Seeing as you have to pre-fund your Revolut account before making a payment, the transaction should be initiated instantly.

You don’t have an account manager to help you out, so be doubly sure that all of your details are absolutely correct. 

Once initiated, you can then track your transfer via the app.

My verdict: Is Revolut for you?

Revolut is a versatile banking app, offering good exchange rates, a wide range of features, and user-friendly functionality. 

However, it may not be the perfect fit for everyone. 

Here’s when Revolut works best and when you might want to consider alternatives.

When Revolut works

If you match any of the criteria below, Revolut is a good option for you:

  • You’re transferring under £10,000 (or equivalent)
  • You want to access additional financial services
  • You prefer using a mobile app 

When Revolut doesn’t work

In certain situations, you’ll be better off looking for alternatives:

  • You’re transferring over £10,000 (or equivalent)
  • You need fast and reliable customer support
  • You need cash delivery, airtime top up or mobile money
  • You want the best possible rate

Revolut alternatives

If you’re transferring over £10,000 or want quick and reliable human support, I thoroughly recommend using a currency broker instead.

With a currency broker, you’ll be assigned an account manager who will:

  1. Watch the rates to help you time your transfer
  2. Provide personalised assistance and market insights
  3. Solve issues quickly

It’s different from company to company, but you should be able to call your account manager at any time during working hours.

A more hands-on approach is exactly what you need when you’re transferring large amounts of money.

The currency brokers that I’d recommend most are Key Currency, Currencies Direct and TorFX.

Revolut doesn’t offer cash delivery or mobile top up.

For that you need a company like WorldRemit or Western Union.

If you’re after the cheapest possible transfer, Atlantic Money can beat Revolut on transfers of most sizes.

They charge £3 for every transfer, no matter the amount.

However, their features and currencies are very limited and they’re still relatively new.

Their fee model is basically what Revolut had to move away from, in order to make a profit.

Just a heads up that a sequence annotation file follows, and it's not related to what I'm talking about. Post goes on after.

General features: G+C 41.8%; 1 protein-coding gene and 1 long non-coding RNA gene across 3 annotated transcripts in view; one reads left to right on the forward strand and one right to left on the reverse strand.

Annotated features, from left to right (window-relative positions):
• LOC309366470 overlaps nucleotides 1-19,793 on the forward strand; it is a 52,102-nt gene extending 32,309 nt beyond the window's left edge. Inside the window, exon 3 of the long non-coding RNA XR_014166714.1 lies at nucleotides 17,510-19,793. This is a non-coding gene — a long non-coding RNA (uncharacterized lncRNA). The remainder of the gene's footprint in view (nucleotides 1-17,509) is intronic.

Like the sound of Revolut? Sign up below and get started.


Here are some answers to the questions we get asked the most.

My bank offers currency transfers. Should I just use them instead of Revolut?

No. Most high-street banks offer the worst currency rates on the market, paired with poor service and large transfer fees. On top of that, you won't have an advisor there to help with timing your exchange. In short, using your bank isn't a good idea.

Can I use TopMoneyCompare to send money?

No. We are simply here to compare the different options available for you, and give you the necessary advice to help you with your transfer and maximise your exchange. We are not a currency broker or payment provider.

Can I trust all of the companies on TopMoneyCompare, including Revolut?

Yes. We want to make sure that you and your funds are as safe as possible. That's why we only write about and compare regulated companies. You can rest assured that any company listed on TopMoneyCompare is very safe.

How does TopMoneyCompare find the cheapest way to send money?

Simply put, we take your transfer volume and run an exchange rate quote with our listed providers. We'll then list the cheapest options for you to pick from. The top option will be the cheapest, however you may want to consider other criteria as well such as fees or transfer speed.

What is an international money transfer?

An international money transfer is the movement of money from one country to another via a bank transfer. Usually, this requires a currency conversion. Our purpose is to help you find the cheapest way to transfer money internationally.